4th May

A flat calm, bright dawn after a clear night didn't bode well so the variety quickly encountered was a welcome surprise even if numbers fell short of what's been on offer so often just lately. An overflying Serin was the chief prize at the Bill, where amongst the 75 Willow Warblers and 50 Wheatears there were small numbers of nearly everything else that might be expected in early May - a Grasshopper Warbler and one of the very few Goldcrests this spring were perhaps the pick of this back-up selection. Waders featured again in fair numbers, including 65 Dunlin, 35 Bar-tailed Godwits, 3 Sanderling, 2 Whimbrel and a Common Sandpiper at Ferrybridge. Visible passage included a few pulses of Swallows but numbers weren't what might have been expected given the conditions. The fact that not a single skua was logged - that can't have happened very often on this date - spoke volumes for the continuing dire sea situation, with 60 Common Scoter, 4 Red-throated Divers and 2 Great Northern Divers an inconsequential return from the Bill.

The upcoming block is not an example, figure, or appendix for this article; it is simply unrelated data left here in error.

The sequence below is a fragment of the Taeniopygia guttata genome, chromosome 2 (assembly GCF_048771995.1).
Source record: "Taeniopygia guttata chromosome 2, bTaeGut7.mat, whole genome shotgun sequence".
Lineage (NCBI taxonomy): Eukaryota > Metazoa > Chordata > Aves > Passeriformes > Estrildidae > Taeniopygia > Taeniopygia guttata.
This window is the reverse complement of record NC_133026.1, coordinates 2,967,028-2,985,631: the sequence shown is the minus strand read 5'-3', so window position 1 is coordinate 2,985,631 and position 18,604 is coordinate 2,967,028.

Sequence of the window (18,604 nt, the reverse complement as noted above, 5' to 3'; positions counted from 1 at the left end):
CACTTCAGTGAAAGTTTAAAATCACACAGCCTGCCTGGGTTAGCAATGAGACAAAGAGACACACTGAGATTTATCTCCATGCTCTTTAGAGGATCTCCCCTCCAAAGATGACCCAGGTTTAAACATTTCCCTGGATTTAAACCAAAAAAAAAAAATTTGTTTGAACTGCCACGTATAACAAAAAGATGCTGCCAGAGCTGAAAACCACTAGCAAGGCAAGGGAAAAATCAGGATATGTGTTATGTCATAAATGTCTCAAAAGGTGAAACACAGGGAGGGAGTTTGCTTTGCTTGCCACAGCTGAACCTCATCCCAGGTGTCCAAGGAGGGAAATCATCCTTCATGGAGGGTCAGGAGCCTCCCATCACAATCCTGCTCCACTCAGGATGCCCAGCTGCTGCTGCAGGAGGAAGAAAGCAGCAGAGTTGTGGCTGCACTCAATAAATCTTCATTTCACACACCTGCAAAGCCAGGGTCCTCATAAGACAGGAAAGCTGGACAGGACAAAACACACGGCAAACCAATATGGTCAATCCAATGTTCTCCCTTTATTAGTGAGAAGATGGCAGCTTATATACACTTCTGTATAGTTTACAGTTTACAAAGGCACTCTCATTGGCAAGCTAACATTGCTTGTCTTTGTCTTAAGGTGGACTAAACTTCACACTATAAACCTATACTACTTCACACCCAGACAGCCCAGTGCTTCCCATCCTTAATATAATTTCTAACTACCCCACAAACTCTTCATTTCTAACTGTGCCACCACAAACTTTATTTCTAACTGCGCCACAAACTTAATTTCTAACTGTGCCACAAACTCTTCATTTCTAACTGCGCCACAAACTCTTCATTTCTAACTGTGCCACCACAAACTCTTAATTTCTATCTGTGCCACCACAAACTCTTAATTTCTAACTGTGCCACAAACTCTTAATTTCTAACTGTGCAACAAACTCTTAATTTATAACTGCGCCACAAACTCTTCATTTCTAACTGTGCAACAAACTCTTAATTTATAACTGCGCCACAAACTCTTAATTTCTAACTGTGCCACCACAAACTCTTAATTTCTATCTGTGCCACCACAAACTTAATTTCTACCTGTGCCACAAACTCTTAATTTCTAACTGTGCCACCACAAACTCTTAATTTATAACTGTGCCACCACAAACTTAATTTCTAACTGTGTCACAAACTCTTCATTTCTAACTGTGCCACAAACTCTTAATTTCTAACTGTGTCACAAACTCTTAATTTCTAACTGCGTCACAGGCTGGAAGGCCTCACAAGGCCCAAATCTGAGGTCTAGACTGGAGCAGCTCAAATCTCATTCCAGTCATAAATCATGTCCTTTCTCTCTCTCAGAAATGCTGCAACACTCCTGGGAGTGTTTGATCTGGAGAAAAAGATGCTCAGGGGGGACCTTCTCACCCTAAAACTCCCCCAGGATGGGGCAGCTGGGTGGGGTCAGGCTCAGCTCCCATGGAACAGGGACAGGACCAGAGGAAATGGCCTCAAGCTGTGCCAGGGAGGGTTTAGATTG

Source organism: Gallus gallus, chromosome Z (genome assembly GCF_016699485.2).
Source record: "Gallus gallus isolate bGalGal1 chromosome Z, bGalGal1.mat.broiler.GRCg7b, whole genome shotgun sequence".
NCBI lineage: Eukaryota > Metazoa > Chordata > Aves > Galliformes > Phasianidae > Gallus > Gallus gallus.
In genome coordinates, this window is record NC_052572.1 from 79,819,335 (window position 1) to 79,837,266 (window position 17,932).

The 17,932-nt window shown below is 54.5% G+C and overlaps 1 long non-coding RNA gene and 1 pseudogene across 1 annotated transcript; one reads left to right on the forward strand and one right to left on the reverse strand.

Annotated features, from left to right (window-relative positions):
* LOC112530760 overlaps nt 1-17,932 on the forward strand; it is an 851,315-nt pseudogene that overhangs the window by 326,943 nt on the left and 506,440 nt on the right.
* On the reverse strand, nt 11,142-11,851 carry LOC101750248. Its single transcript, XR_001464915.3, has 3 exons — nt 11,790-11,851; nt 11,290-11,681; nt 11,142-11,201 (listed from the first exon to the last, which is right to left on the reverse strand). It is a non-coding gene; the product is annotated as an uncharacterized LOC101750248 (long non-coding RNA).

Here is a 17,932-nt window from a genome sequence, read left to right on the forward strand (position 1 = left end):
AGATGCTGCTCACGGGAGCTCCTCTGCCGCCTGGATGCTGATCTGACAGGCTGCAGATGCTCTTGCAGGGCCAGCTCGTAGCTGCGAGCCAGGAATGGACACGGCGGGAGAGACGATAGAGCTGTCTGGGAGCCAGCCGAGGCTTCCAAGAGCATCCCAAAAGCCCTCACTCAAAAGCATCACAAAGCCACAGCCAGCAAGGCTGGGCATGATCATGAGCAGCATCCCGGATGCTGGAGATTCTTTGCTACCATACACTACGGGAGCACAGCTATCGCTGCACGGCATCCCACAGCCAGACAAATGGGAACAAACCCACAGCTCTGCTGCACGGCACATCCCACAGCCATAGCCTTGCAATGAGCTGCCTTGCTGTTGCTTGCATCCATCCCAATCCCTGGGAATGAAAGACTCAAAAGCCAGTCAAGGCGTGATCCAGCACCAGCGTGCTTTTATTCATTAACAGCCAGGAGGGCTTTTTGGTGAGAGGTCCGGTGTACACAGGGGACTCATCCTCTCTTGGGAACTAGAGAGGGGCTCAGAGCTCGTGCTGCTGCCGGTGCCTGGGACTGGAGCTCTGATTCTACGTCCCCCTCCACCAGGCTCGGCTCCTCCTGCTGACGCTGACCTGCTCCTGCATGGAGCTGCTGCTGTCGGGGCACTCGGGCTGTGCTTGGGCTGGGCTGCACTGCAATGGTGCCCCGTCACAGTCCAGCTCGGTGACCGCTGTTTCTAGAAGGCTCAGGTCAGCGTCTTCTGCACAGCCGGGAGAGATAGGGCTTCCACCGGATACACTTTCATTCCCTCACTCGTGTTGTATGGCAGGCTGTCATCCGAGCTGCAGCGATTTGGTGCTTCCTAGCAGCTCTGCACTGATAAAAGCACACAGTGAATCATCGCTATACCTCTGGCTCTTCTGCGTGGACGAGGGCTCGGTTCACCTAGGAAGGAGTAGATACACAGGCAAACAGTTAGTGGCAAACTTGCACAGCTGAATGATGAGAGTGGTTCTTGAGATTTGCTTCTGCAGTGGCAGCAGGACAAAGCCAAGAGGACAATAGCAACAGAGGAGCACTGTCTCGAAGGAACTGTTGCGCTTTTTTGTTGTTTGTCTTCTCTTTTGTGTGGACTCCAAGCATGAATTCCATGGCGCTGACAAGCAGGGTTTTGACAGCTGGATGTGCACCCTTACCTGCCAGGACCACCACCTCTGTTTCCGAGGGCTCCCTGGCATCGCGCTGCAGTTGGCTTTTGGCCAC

The Serin passing over the Obs garden this morning:

We don't fully understand where our migrant Goldcrests hail from but the ringing recoveries suggest at least as far north and east as Scandinavia and Poland; what we're particularly uncertain of is the degree to which birds from nearer to home pass through on passage. What we can say with certainty is that wherever they come from either they're doing extremely badly or they've had a sudden and profound change in their migratory habits: for us to have only trapped and ringed two last autumn and two this spring puts these seasons on a par with 1963 when, in the aftermath of the savage '62-'63 winter that presumably killed off a large percentage of these migrants in their western European wintering areas, none were ringed (our usual annual ringing total runs well into the hundreds). What's the explanation? - frankly, we haven't got a clue: surely recent European winters haven't been harsh enough to decimate these migratory populations to this degree but equally it seems improbable that there's been a sudden shift in the bird's winter quarters such that they no longer impinge on us on passage; maybe European winters have actually got so mild that many are staying closer to their natal areas and far fewer are getting over to this part of the world in the first place? © Martin Cade: